Not only are deer NOT the primary vectors of the ticks infected with Bb, the organism that causes Lyme disease, and the gang of other parasites living in the same ticks (Babesia, Bartonella, and Ehrlichia), but the more tick hosts you remove from the environment, the more those ticks are going to feed on pet dogs, cats, and humans.
True, this might be the ramblings of a brain gone bad on Borrelia and Babesia, so don't take my word for it. Read: The ecology of infectious disease: Effects of host diversity and community composition on Lyme disease risk, Kathleen LoGiudice, et al. Proceedings of the National Academy of Sciences, January 21, 2003, 100(2):567-571
for this and other TBD Sites
Note To Keep In Mind...
Index to Sections:
Note that there are other organisms besides Borrelia that live in ticks and can be transmitted to humans through bites, causing other tick-borne illnesses (TBI). The most common ones known to date (new ones continue to be identified as time goes on) include Babesia (babesiosis), Erhlichia (erhlichiosis) and Bartonella (bartonellosis). The symptoms of other TBI often overlap those of Lyme and, like Lyme, are just as difficult, if not more so, to diagnose and treat.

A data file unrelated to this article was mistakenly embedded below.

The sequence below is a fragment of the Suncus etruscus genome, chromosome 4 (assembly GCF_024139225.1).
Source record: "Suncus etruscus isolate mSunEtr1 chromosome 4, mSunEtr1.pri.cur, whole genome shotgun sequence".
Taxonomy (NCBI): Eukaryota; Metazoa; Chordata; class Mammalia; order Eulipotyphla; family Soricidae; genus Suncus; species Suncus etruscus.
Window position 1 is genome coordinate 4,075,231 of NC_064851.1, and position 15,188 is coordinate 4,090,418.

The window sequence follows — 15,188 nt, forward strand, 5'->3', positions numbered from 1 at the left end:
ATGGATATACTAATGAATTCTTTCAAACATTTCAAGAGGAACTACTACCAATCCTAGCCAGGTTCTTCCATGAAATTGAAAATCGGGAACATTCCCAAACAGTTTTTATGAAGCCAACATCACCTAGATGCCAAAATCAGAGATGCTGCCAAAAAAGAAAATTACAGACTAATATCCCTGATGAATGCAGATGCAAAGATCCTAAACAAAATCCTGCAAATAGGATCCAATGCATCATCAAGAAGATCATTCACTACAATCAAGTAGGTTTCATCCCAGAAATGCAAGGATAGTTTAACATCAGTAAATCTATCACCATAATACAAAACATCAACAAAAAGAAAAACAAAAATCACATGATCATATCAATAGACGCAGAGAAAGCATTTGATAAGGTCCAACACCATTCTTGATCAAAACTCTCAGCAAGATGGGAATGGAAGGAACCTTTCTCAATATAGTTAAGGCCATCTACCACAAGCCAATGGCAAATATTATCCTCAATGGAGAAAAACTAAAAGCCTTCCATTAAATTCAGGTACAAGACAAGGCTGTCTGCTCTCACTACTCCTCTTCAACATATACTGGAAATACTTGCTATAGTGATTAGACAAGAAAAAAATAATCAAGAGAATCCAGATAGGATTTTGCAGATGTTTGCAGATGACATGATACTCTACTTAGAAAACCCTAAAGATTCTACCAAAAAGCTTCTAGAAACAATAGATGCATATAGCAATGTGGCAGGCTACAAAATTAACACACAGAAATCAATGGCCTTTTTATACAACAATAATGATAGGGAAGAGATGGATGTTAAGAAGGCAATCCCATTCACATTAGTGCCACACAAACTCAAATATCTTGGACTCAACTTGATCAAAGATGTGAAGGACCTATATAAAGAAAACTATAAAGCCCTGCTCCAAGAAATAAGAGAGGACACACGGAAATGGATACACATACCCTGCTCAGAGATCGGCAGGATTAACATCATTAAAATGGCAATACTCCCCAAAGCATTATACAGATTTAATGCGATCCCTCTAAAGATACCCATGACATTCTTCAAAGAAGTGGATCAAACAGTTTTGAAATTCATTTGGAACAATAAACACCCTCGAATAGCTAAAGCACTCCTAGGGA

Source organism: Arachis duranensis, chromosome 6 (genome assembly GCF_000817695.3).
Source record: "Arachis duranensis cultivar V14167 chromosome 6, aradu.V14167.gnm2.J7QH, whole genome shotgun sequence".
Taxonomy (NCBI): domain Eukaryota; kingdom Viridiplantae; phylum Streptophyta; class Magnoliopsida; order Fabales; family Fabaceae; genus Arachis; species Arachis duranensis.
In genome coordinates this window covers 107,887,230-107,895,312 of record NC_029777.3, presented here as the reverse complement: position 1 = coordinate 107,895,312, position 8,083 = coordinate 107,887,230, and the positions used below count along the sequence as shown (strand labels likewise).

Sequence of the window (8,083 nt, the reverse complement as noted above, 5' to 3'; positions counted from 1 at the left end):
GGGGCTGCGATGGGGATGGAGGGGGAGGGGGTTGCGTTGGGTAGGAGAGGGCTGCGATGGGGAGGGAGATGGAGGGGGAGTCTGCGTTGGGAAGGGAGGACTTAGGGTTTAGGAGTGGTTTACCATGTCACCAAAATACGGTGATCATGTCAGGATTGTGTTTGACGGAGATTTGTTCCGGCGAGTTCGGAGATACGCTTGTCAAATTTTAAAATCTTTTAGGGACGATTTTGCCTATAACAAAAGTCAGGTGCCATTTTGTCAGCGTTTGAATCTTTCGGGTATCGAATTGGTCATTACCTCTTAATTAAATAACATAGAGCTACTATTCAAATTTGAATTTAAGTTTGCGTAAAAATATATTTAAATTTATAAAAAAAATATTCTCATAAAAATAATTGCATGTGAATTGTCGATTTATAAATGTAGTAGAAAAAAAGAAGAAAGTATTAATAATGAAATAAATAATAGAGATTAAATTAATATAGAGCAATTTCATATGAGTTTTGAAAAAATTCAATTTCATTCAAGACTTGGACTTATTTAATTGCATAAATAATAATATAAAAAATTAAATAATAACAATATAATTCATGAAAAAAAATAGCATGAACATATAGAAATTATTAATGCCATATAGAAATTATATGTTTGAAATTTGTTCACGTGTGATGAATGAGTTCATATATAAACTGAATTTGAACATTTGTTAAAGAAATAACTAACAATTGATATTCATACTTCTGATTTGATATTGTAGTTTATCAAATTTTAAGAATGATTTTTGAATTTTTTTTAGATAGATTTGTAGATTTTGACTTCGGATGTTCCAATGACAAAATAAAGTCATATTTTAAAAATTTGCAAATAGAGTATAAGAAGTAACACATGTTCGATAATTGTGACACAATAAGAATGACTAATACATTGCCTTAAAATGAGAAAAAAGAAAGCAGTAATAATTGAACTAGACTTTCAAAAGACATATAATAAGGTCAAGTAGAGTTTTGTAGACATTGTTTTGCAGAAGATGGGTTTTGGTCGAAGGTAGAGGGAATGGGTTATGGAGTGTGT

to Suspect Lyme Disease
Jemsek: Lyme Disease in the Carolinas (worth reading even if you live outside the Carolinas)
implications of delayed growth of the Lyme borreliosis spirochete, Borrelia
Treatment of Lyme Disease: a Medicolegal Assessment (Johnson/Stricker)
Treatment Guidelines for the Management of Lyme Disease
Topics in Lyme Disease: Diagnostic Hints & Treatment Guidelines
in Diagnosis and Treatment
in Two Clinical Trials of Lyme Disease
Observations of Lyme, Biotoxins and Inflammation: Signs Commonly Missed
What You Need To Know About ILADS & Lyme Disease (PDF booklet)
What Psychiatrists Should Know about Lyme Disease (PDF booklet)
LYME DISEASE IN CALIFORNIA (University of California Integrated Pest Management)